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How to address the epicanthal fold in the Asian eyelid: `No Scar Asian Epicanthoplasty' technique provides simple, graded procedure. (Avoids complications).
From: Ophthalmology Times | Date: 10/1/2002 | Author: Anderson, Richard L.; Jordan, David R.; Yen, Michael T.
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Formation of a "double eyelid" by creating an upper eyelid crease with aponeurotic fixation has become one of the most popular cosmetic procedures in many Asian patients.
In those individuals with epicanthal folds, however, removing the upper eyelid skin without addressing the epicanthal fold creates additional tension along the fold and accentuates its appearance.
In the past, epicanthal folds were thought to be due to excess skin, and early techniques involved excision of the fold. This almost always created secondary folds and noticeable scarring. Z-plasty transposition flaps and Y-V advancement procedures were directed toward treating what was thought to be a shortage of tissues and their resulting tension lines.
These procedures all create additional incisions and can cause prominent scarring in the medial canthal region. Unnatural folds and lines can be created by the incisions, which are visible postoperatively and may be more cosmetically unacceptable than the original epicanthal fold.
Our "No Scar Asian Epicanthoplasty" is a simple technique of removing the excessive muscle and softening or eliminating the epicanthal fold of the Asian upper eyelid without creating incisions in the medial canthal region, thus avoiding these complications.
Instead of creating complicated transposition flaps and unsightly incisions, we perform a subcutaneous epicanthoplasty in conjunction with upper eyelid blepharoplasty or ptosis repair. The upper eyelid crease incision and the epicanthal fold are marked prior to infiltration with local anesthetic. The incision should not extend into the medial canthal region or over the crest of the epicanthal fold.
Upper eyelid blepharoplasty or aponeurotic ptosis surgery is performed in the usual manner. Excision of the underlying musculature from the epicanthal fold begins at the medial end of the eyelid crease incision (Figure 1). Tension on the medial aspect of the incision in the direction of the epicanthal fold demonstrates the hypertrophic orbicularis muscle underlying and creating the epicanthal fold.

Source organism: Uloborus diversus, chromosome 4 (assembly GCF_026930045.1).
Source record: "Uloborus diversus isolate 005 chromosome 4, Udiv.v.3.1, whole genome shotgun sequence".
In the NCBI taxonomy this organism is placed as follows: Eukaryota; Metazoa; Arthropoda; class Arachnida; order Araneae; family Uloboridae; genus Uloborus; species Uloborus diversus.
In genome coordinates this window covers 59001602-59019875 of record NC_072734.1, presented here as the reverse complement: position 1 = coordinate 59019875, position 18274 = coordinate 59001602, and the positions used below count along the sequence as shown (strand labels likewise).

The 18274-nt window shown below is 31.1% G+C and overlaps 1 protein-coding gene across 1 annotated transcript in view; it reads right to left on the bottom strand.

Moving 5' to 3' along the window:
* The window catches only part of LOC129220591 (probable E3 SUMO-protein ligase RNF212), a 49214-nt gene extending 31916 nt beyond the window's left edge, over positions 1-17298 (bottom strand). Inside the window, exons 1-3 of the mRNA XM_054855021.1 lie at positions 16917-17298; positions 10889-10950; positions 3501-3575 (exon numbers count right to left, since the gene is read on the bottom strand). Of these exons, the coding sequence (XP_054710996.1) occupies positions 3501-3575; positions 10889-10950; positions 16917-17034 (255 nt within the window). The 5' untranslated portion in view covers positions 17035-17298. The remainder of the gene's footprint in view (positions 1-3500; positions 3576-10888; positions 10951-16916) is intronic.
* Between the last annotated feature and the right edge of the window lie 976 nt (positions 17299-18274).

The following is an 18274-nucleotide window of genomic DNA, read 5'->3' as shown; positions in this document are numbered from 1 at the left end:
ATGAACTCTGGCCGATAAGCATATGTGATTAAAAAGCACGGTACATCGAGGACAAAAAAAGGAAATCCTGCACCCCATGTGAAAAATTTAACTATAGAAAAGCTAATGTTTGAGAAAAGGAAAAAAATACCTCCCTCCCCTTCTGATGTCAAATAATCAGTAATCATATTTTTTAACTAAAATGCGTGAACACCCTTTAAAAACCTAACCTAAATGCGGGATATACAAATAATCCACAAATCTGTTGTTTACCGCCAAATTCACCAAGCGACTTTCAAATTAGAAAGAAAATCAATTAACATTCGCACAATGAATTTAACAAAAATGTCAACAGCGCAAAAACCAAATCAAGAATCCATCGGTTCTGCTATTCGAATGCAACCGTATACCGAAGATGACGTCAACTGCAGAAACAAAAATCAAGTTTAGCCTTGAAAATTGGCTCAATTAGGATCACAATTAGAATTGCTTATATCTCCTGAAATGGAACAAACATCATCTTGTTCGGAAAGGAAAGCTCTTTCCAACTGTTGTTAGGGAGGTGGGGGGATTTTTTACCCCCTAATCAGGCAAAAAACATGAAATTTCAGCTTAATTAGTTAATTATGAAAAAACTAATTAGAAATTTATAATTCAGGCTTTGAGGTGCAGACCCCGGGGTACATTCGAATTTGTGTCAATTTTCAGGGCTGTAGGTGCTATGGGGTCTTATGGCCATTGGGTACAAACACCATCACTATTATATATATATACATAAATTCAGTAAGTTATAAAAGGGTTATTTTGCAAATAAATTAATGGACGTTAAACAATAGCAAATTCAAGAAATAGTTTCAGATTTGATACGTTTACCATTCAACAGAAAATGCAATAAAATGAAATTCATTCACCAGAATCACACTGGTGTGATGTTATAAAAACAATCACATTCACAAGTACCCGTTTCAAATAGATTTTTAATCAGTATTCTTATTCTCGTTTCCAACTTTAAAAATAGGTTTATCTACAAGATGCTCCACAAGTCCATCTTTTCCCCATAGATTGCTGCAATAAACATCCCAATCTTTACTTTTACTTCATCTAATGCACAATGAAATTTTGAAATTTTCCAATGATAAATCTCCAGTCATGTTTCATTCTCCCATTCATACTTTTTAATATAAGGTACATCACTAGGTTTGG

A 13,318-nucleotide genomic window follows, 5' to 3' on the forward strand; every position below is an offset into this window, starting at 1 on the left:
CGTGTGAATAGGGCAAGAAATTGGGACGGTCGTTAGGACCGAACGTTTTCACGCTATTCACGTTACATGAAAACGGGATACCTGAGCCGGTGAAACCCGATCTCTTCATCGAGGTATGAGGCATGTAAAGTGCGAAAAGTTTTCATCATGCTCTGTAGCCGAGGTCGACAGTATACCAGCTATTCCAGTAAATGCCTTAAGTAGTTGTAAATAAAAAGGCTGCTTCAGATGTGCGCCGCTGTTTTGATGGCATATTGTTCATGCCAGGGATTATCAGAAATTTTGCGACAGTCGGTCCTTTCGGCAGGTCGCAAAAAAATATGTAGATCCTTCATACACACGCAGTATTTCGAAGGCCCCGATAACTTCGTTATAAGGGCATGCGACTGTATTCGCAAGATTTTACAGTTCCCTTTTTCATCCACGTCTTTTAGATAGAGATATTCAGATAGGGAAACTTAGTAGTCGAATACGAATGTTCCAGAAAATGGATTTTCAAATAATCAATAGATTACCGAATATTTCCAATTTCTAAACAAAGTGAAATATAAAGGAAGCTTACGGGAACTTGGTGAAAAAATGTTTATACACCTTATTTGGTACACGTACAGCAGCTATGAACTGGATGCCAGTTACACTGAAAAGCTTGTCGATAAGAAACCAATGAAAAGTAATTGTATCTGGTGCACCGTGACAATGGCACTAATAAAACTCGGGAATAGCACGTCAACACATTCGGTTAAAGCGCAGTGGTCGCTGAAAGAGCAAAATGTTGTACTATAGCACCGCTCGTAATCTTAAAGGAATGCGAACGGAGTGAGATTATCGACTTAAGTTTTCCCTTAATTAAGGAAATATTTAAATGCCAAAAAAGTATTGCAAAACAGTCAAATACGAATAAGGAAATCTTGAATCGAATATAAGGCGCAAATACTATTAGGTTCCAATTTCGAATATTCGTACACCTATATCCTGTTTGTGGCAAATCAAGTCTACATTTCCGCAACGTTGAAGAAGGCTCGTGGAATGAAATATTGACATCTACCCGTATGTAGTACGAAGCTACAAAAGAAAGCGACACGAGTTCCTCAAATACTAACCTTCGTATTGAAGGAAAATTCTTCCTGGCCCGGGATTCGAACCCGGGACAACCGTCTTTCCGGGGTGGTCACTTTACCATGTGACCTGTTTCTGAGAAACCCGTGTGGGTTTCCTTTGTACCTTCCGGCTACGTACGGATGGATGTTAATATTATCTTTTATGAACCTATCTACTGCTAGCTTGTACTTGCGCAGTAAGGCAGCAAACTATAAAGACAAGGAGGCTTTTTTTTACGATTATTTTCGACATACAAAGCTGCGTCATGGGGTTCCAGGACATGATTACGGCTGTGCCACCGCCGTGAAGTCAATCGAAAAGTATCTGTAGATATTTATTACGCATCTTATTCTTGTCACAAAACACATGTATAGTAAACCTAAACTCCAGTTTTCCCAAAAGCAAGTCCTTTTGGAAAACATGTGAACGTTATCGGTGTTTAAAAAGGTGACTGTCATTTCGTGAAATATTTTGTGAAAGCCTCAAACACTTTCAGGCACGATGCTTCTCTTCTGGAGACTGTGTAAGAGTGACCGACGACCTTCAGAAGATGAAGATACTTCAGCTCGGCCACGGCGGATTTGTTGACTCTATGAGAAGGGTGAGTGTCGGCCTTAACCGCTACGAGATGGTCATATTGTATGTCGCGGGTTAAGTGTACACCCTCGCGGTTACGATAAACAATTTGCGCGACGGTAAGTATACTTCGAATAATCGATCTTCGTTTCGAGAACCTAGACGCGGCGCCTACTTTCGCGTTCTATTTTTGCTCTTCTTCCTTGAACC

[FIGURE 1 OMITTED]
The skin of the epicanthal fold is elevated with skin hooks, and the orbicularis muscle is dissected away from the overlying skin (Figure 2). During the dissection and excision of the orbicularis muscle, the angular or infratrochlear vessels may be encountered, and meticulous cautery is essential to maintain hemostasis. Direct cauterization of the skin must be applied cautiously to prevent scarring.
[FIGURE 2 OMITTED]
The extent of the dissection and excision of the underlying hypertrophic orbicularis muscle should be graded depending on how much the epicanthal fold is to be softened. If complete elimination of the epicanthal fold is desired, deep tissue fixation at the medial edge of the blepharoplasty incision is accomplished by anchoring the skin to the deep tissues with a strong absorbable suture, such as 6-0 chromic catgut (Figure 3). One or two interrupted sutures are usually sufficient to provide adequate deep fixation and further eliminate the epicanthal fold and prevent its recurrence. The eyelid crease incision is then closed in the usual manner. Antibiotic/steroid ointment is applied to the incision, and the patient is instructed in routine postoperative wound care.
[FIGURE 3 OMITTED]
By aggressively removing the musculature underlying the epicanthal fold, with the "No Scar Asian Epicanthoplasty" the surgeon is able to avoid the use of complicated and unsightly transposition flaps. There is minimal risk of web formation or scar formation in the medial canthal region since no skin incisions are made in that area.
This technique does not create unnatural lines, folds, or scars, and it is simple to perform in conjunction with upper eyelid blepharoplasty or ptosis repair. An added benefit of this technique is that it can be graded either to soften or to eliminate the epicanthal folds depending on the amount of musculature removed.
In our experience, most Asian patients do not wish to eliminate their epicanthal folds completely and have the occidental eyelid appearance. Their expectations are to have a less noticeable epicanthal fold after creation of an upper eyelid crease rather than a more prominent epicanthal fold as occurs if nothing is done to soften the fold. This creates the cosmetically desirable "Euro-Asiatic" eyelid rather than an occidental eyelid. In summary, softening of the epicanthal fold is necessary when creating an upper eyelid crease in the Asian patient. We believe that the cosmetic correction of most Asian epicanthal folds can be performed without the use of confusing and complicated transposition flaps. Our technique is a simple, graded procedure that can be performed in conjunction with upper eyelid blepharoplasty or ptosis repair.
* Yen MT, Jordan DR, Anderson RL. No-scar Asian epicanthoplasty: a subcutaneous approach. Ophthal Plast Reconstr Surg 2002;18:40-44.
Michael T. Yen, MD, is assistant professor of ophthalmology, Cullen Eye Institute, Baylor College of Medicine, Houston, TX.
David R. Jordan, MD, is professor of ophthalmology, University of Ottawa, Ontario, Canada.
Richard L. Anderson, MD, editor of Plastics Pearls, is an ophthalmic and facial plastic surgeon. He is medical director of Center for Facial Appearances, Salt Lake City, UT